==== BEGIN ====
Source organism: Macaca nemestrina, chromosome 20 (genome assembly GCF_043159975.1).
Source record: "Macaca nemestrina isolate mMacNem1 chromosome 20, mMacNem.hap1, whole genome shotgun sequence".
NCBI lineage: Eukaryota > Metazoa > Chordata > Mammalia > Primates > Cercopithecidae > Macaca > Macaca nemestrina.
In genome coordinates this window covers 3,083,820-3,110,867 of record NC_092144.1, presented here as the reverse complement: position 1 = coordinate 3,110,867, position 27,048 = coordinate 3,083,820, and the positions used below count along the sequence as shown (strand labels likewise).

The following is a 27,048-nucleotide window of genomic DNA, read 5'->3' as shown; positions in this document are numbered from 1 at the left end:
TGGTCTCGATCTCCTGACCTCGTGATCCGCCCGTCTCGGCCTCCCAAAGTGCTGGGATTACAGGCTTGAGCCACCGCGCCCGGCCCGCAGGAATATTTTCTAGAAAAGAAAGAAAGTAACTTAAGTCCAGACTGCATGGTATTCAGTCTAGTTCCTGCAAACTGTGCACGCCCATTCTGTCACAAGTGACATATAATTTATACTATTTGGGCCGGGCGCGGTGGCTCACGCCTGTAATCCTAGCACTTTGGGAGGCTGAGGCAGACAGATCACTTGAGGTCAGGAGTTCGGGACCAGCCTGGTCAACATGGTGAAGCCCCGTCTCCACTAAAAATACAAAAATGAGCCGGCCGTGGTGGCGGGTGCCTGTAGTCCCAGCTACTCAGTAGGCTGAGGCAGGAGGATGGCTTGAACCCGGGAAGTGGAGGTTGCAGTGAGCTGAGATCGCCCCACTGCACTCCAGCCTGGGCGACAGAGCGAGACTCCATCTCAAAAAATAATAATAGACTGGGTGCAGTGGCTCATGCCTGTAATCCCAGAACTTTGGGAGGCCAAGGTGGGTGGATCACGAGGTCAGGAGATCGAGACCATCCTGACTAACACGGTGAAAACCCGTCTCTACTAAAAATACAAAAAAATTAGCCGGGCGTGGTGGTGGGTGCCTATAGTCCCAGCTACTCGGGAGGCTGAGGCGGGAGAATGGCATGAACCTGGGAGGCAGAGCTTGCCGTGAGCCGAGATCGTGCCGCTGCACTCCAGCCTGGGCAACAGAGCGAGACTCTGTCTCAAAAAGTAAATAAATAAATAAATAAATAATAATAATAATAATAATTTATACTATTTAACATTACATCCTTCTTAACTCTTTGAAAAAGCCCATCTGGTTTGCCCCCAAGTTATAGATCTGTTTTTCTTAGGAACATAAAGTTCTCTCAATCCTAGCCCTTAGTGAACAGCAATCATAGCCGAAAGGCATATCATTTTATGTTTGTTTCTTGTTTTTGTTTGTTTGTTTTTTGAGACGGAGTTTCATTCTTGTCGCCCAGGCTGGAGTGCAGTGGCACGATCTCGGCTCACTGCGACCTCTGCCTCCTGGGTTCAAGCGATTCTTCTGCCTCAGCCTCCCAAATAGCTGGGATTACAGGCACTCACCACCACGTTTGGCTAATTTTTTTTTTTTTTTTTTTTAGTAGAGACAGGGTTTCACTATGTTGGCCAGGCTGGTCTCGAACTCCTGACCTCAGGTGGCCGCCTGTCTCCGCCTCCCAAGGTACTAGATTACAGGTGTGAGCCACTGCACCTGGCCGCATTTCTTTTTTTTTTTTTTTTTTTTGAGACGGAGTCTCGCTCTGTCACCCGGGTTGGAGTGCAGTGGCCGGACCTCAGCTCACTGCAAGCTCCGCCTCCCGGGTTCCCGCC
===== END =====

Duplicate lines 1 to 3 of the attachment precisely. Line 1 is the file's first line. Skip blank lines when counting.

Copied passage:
Source organism: Macaca nemestrina, chromosome 20 (genome assembly GCF_043159975.1).
Source record: "Macaca nemestrina isolate mMacNem1 chromosome 20, mMacNem.hap1, whole genome shotgun sequence".
NCBI lineage: Eukaryota > Metazoa > Chordata > Mammalia > Primates > Cercopithecidae > Macaca > Macaca nemestrina.